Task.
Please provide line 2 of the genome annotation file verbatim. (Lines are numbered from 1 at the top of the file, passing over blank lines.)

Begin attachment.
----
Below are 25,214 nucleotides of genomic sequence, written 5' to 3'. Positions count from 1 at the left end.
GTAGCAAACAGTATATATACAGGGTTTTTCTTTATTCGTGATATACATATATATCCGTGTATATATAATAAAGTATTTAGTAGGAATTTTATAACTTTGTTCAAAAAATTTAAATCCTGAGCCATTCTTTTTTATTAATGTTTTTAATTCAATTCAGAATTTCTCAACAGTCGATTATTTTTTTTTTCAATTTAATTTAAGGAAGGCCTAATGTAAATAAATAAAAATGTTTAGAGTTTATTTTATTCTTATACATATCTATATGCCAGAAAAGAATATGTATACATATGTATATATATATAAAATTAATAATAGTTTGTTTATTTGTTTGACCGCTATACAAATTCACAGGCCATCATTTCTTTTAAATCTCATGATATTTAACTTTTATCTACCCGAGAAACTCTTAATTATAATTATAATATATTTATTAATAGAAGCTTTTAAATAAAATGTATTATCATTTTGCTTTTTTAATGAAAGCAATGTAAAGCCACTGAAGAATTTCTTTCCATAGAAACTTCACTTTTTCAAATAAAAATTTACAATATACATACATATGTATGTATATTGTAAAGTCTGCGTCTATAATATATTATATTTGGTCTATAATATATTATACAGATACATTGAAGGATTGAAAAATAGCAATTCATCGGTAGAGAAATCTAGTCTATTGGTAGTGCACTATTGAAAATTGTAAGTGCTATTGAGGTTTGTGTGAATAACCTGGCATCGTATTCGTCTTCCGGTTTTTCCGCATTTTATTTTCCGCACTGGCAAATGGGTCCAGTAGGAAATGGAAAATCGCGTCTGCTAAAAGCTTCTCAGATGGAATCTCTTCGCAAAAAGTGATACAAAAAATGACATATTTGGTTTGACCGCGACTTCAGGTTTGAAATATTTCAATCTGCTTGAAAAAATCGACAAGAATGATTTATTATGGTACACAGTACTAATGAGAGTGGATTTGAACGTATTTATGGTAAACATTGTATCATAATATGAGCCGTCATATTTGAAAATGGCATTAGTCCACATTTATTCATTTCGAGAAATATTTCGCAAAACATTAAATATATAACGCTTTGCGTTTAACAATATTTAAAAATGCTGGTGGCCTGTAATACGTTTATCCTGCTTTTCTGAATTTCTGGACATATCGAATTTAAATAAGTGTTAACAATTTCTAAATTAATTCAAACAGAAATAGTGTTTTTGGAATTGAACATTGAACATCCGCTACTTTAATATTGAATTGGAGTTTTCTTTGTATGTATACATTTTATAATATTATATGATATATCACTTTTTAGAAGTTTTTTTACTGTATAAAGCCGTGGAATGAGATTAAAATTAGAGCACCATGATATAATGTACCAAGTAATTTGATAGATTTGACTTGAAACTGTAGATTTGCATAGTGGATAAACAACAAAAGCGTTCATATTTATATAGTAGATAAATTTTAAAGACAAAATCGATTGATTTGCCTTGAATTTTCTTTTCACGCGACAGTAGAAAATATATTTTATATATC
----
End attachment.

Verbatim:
GTAGCAAACAGTATATATACAGGGTTTTTCTTTATTCGTGATATACATATATATCCGTGTATATATAATAAAGTATTTAGTAGGAATTTTATAACTTTGTTCAAAAAATTTAAATCCTGAGCCATTCTTTTTTATTAATGTTTTTAATTCAATTCAGAATTTCTCAACAGTCGATTATTTTTTTTTTCAATTTAATTTAAGGAAGGCCTAATGTAAATAAATAAAAATGTTTAGAGTTTATTTTATTCTTATACATATCTATATGCCAGAAAAGAATATGTATACATATGTATATATATATAAAATTAATAATAGTTTGTTTATTTGTTTGACCGCTATACAAATTCACAGGCCATCATTTCTTTTAAATCTCATGATATTTAACTTTTATCTACCCGAGAAACTCTTAATTATAATTATAATATATTTATTAATAGAAGCTTTTAAATAAAATGTATTATCATTTTGCTTTTTTAATGAAAGCAATGTAAAGCCACTGAAGAATTTCTTTCCATAGAAACTTCACTTTTTCAAATAAAAATTTACAATATACATACATATGTATGTATATTGTAAAGTCTGCGTCTATAATATATTATATTTGGTCTATAATATATTATACAGATACATTGAAGGATTGAAAAATAGCAATTCATCGGTAGAGAAATCTAGTCTATTGGTAGTGCACTATTGAAAATTGTAAGTGCTATTGAGGTTTGTGTGAATAACCTGGCATCGTATTCGTCTTCCGGTTTTTCCGCATTTTATTTTCCGCACTGGCAAATGGGTCCAGTAGGAAATGGAAAATCGCGTCTGCTAAAAGCTTCTCAGATGGAATCTCTTCGCAAAAAGTGATACAAAAAATGACATATTTGGTTTGACCGCGACTTCAGGTTTGAAATATTTCAATCTGCTTGAAAAAATCGACAAGAATGATTTATTATGGTACACAGTACTAATGAGAGTGGATTTGAACGTATTTATGGTAAACATTGTATCATAATATGAGCCGTCATATTTGAAAATGGCATTAGTCCACATTTATTCATTTCGAGAAATATTTCGCAAAACATTAAATATATAACGCTTTGCGTTTAACAATATTTAAAAATGCTGGTGGCCTGTAATACGTTTATCCTGCTTTTCTGAATTTCTGGACATATCGAATTTAAATAAGTGTTAACAATTTCTAAATTAATTCAAACAGAAATAGTGTTTTTGGAATTGAACATTGAACATCCGCTACTTTAATATTGAATTGGAGTTTTCTTTGTATGTATACATTTTATAATATTATATGATATATCACTTTTTAGAAGTTTTTTTACTGTATAAAGCCGTGGAATGAGATTAAAATTAGAGCACCATGATATAATGTACCAAGTAATTTGATAGATTTGACTTGAAACTGTAGATTTGCATAGTGGATAAACAACAAAAGCGTTCATATTTATATAGTAGATAAATTTTAAAGACAAAATCGATTGATTTGCCTTGAATTTTCTTTTCACGCGACAGTAGAAAATATATTTTATATATC